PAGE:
The Works of Sir Thomas Lawrence

I never knew I liked the work of artist Sir Thomas Lawrence until I met Jane. Jane is a portrait of Jane Fraser by the way. Bet some of you remembered though 😉

Though, in a way that’s not strictly true, you see our Jane is a copy after Lawrence, the original is in the USA. See my previous post, and those of you in Philadelphia – demand that she is released from storage immediately! Unless you know where to look Jane is incorrectly catalogued and rather hard to find…

Anyhow, I’ve been reading more historical fiction lately, hah! Can’t even break the habit then can I? The good news is that it’s Regency set, so I’m a having a short Victorian diversion. Though, I digress, this piece does have a point in it somewhere. I realised whilst reading one of the books, that the rather attractive cover has a lady by Lawrence on it. To be exact, Margaret, Countess of Blessington which I’m told is in the Wallace Collection, London. So, what better thing to do (and avoid Raeburn for a change) than to drool over some more?

Sir Thomas (1769-1830) apparently was a child prodigy (funnily enough so was Millais) who succeeded Sir Joshua Reynolds as a very sought after court portrait painter. His paintings, I think, encapsulate the Regency age. He is also well known for his portrait of George IV, and his mother Queen Charlotte among others. Both of these are still in the Royal Collection.  There are many of his paintings that remain famous today, and you’d probably recognise.  It’s funny actually, but I wonder how long he took to paint the portraits on average? He took ages to finish Jane’s and had to be hurried along eventually!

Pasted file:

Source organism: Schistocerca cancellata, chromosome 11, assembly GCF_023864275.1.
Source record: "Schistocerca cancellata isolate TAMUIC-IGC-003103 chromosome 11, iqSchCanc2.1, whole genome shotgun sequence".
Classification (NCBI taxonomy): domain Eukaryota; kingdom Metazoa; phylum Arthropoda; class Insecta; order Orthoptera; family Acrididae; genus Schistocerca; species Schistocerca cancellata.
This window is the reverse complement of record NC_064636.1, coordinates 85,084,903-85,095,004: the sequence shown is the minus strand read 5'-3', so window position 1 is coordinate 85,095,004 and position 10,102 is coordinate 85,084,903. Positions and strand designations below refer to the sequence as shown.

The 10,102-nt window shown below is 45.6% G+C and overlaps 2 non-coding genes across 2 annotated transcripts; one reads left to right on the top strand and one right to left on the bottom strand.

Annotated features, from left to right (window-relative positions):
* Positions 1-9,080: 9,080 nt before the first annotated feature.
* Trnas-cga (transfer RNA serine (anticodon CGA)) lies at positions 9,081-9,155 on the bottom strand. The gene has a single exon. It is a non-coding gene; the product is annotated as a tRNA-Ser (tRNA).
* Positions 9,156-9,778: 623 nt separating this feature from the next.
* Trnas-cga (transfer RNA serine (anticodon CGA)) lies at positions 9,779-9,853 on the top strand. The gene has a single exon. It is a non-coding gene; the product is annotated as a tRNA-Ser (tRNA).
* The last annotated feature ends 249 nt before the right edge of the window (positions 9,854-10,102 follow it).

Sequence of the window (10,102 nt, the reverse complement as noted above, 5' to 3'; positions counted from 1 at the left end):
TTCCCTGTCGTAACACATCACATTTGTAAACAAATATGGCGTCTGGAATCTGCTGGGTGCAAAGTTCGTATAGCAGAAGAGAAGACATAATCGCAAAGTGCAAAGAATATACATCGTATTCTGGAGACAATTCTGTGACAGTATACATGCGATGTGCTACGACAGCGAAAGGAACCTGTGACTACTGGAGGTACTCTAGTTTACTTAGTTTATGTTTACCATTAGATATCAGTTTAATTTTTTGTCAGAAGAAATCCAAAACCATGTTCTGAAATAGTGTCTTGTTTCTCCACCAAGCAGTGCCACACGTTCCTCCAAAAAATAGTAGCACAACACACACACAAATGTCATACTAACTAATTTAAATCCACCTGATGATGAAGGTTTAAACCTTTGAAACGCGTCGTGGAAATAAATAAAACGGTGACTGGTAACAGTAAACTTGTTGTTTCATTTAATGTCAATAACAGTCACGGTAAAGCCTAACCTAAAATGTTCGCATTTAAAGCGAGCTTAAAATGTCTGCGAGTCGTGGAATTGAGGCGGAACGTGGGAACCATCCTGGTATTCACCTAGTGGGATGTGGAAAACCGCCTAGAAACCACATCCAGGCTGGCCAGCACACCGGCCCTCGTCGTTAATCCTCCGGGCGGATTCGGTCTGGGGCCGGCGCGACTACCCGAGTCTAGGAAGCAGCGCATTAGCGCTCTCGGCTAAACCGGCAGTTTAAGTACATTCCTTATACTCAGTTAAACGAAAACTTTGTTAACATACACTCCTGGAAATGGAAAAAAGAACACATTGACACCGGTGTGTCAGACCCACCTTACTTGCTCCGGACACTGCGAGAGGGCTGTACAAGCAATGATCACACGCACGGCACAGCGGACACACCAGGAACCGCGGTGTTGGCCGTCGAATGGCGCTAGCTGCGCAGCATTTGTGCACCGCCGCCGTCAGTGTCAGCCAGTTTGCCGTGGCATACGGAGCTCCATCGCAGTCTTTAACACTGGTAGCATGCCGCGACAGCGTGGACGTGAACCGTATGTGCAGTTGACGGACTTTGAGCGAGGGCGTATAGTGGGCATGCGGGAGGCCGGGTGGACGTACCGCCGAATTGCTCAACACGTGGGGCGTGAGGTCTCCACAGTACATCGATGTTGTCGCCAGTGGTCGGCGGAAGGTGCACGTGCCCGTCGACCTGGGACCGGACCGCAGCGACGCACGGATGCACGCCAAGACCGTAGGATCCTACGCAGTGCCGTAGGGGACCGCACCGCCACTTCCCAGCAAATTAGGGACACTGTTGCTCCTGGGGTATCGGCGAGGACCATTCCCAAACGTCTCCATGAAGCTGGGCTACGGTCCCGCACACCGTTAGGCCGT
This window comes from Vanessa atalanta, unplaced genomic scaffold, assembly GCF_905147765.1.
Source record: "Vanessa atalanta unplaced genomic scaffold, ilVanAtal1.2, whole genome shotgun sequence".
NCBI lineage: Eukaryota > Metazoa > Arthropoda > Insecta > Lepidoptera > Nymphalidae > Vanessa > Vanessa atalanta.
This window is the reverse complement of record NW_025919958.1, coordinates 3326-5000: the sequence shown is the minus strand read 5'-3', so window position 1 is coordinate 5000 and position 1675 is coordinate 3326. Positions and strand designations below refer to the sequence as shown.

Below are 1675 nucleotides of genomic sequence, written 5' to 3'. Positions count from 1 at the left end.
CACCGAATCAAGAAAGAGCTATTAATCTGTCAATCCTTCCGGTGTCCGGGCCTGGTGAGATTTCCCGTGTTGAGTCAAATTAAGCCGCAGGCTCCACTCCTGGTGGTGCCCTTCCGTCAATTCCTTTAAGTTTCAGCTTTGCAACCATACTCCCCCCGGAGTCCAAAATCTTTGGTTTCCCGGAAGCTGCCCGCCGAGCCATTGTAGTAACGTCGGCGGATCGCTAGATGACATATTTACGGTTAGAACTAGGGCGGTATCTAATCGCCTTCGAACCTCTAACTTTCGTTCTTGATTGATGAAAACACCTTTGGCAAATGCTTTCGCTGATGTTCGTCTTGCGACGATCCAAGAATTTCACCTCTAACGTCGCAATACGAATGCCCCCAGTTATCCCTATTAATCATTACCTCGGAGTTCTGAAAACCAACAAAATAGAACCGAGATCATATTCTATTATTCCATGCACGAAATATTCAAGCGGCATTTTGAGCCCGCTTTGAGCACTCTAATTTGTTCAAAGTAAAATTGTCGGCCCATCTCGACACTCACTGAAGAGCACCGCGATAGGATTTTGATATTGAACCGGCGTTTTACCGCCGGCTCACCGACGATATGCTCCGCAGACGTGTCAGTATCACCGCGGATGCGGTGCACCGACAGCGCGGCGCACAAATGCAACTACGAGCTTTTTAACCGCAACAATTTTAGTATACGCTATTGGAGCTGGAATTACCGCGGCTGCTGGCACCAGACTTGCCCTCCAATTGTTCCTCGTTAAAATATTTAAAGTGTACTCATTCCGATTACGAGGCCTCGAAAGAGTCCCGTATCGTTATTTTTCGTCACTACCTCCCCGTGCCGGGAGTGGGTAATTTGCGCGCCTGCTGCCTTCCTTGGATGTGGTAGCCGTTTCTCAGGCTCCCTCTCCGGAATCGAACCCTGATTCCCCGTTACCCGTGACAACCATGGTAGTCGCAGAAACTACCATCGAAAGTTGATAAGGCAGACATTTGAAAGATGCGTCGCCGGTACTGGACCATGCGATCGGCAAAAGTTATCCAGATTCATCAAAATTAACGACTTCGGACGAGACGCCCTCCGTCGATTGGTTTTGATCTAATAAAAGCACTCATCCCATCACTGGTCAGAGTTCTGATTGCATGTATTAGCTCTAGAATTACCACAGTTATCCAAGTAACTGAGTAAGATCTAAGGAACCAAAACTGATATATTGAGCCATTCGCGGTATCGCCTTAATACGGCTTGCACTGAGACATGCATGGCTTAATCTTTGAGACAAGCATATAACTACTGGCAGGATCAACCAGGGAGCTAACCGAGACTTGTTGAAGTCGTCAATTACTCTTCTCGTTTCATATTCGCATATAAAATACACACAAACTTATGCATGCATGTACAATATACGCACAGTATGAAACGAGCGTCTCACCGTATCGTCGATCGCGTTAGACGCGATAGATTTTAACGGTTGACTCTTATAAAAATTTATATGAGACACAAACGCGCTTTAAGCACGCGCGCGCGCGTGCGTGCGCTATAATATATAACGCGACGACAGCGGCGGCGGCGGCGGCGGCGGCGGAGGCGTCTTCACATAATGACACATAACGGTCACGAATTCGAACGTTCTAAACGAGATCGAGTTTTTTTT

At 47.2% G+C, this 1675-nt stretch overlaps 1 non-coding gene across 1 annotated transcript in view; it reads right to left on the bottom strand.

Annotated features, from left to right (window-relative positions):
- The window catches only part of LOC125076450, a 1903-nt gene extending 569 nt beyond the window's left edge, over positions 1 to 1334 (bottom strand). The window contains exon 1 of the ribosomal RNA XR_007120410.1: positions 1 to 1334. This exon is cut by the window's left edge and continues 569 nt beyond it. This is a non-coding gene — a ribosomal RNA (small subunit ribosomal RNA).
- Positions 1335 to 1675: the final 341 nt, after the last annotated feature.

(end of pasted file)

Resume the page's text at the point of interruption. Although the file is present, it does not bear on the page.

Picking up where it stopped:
Here are a few of my favourites (sorry, I left the menfolk out, I like these best!) Margaret, Countess of Blessington (Wallace Collection), Elizabeth, Countess of Grosvenor (not sure who owns this one email me if you know please), Julia, Lady Peel (Frick Collection) and of course, Mrs Jane Fraser (Philadelphia Museum of Art). I could have gone on forever…

Damn, I want to buy this book now…

6 thoughts on “The Works of Sir Thomas Lawrence

  1. Very elegant ladies you have here. I don’t blame you for not having the men faves. I’ll have to look through our family albums and find some family American ladies of that era to show. They did OK too. :-)

  2. I’m sure they did Jim, I haven’t managed to seize upon an American artist of this period, though I’m sure I will at some stage…they’ll just have to catch my eye!

  3. Hi, I have the exact portrait in color of Elizabeth Countess Grosvenor shown and I think it may be signed Th. Lawrence. I purchased it about 35 years ago in an antique store because I loved the beautiful face. It is framed with elegant fabric matting in an antique frame. The frame shows some wear but the portrait itself and matting are in excellent condition. I am wondering what the value might be and don’t know how to go about getting that information. Any help would be appreciated. I can email you a digital photo if you would like. Thank you.

    • How lucky you are Helen! Although, I’m sure you’ve already seen, it is possible to find information about the owner of the particular Lawrence online. There have been occasions though, where artists have produced several copies of a particular painting, so never say never.

      Personally, I would take the painting to my local Auction house or art museum and have an expert take a look at it. If you can’t do this straight away, then maybe you could do some research at a library, there may be some information in a book about Lawrence or catalogue of his work which might mention if there was more than one copy made. Hope this helps.

Leave a Reply

Your email address will not be published. Required fields are marked *

You may use these HTML tags and attributes: <a href="" title=""> <abbr title=""> <acronym title=""> <b> <blockquote cite=""> <cite> <code> <del datetime=""> <em> <i> <q cite=""> <s> <strike> <strong>